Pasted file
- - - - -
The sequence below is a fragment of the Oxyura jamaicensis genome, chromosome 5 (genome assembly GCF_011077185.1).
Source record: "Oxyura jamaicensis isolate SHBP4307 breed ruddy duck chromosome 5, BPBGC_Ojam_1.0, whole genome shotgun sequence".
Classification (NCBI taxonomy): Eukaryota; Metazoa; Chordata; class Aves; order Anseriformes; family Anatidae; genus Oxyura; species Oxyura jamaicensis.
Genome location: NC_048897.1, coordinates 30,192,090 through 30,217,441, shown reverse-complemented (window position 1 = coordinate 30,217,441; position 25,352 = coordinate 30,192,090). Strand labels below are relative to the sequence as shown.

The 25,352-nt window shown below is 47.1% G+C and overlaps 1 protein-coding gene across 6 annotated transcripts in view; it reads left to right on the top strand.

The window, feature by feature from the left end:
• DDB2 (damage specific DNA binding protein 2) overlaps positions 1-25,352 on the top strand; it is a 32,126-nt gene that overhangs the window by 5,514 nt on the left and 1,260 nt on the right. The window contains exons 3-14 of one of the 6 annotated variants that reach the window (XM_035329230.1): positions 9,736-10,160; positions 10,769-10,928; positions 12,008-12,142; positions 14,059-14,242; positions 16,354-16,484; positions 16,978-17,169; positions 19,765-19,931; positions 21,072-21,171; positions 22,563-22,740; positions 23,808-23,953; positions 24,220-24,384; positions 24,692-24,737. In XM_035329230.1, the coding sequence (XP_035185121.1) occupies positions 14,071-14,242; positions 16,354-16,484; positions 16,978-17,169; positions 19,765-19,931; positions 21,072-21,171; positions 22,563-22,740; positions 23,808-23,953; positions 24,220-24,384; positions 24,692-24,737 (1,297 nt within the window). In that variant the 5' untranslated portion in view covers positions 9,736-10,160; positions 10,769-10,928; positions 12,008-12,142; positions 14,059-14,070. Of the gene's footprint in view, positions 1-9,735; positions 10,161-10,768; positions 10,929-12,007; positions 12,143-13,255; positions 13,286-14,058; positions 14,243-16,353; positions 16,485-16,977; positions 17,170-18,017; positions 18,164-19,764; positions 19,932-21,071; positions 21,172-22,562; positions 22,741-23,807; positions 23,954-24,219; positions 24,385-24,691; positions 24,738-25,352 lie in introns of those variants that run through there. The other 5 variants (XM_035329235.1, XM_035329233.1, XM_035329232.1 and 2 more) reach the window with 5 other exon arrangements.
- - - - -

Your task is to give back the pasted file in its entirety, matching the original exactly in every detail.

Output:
The sequence below is a fragment of the Oxyura jamaicensis genome, chromosome 5 (genome assembly GCF_011077185.1).
Source record: "Oxyura jamaicensis isolate SHBP4307 breed ruddy duck chromosome 5, BPBGC_Ojam_1.0, whole genome shotgun sequence".
Classification (NCBI taxonomy): Eukaryota; Metazoa; Chordata; class Aves; order Anseriformes; family Anatidae; genus Oxyura; species Oxyura jamaicensis.
Genome location: NC_048897.1, coordinates 30,192,090 through 30,217,441, shown reverse-complemented (window position 1 = coordinate 30,217,441; position 25,352 = coordinate 30,192,090). Strand labels below are relative to the sequence as shown.

The 25,352-nt window shown below is 47.1% G+C and overlaps 1 protein-coding gene across 6 annotated transcripts in view; it reads left to right on the top strand.

The window, feature by feature from the left end:
• DDB2 (damage specific DNA binding protein 2) overlaps positions 1-25,352 on the top strand; it is a 32,126-nt gene that overhangs the window by 5,514 nt on the left and 1,260 nt on the right. The window contains exons 3-14 of one of the 6 annotated variants that reach the window (XM_035329230.1): positions 9,736-10,160; positions 10,769-10,928; positions 12,008-12,142; positions 14,059-14,242; positions 16,354-16,484; positions 16,978-17,169; positions 19,765-19,931; positions 21,072-21,171; positions 22,563-22,740; positions 23,808-23,953; positions 24,220-24,384; positions 24,692-24,737. In XM_035329230.1, the coding sequence (XP_035185121.1) occupies positions 14,071-14,242; positions 16,354-16,484; positions 16,978-17,169; positions 19,765-19,931; positions 21,072-21,171; positions 22,563-22,740; positions 23,808-23,953; positions 24,220-24,384; positions 24,692-24,737 (1,297 nt within the window). In that variant the 5' untranslated portion in view covers positions 9,736-10,160; positions 10,769-10,928; positions 12,008-12,142; positions 14,059-14,070. Of the gene's footprint in view, positions 1-9,735; positions 10,161-10,768; positions 10,929-12,007; positions 12,143-13,255; positions 13,286-14,058; positions 14,243-16,353; positions 16,485-16,977; positions 17,170-18,017; positions 18,164-19,764; positions 19,932-21,071; positions 21,172-22,562; positions 22,741-23,807; positions 23,954-24,219; positions 24,385-24,691; positions 24,738-25,352 lie in introns of those variants that run through there. The other 5 variants (XM_035329235.1, XM_035329233.1, XM_035329232.1 and 2 more) reach the window with 5 other exon arrangements.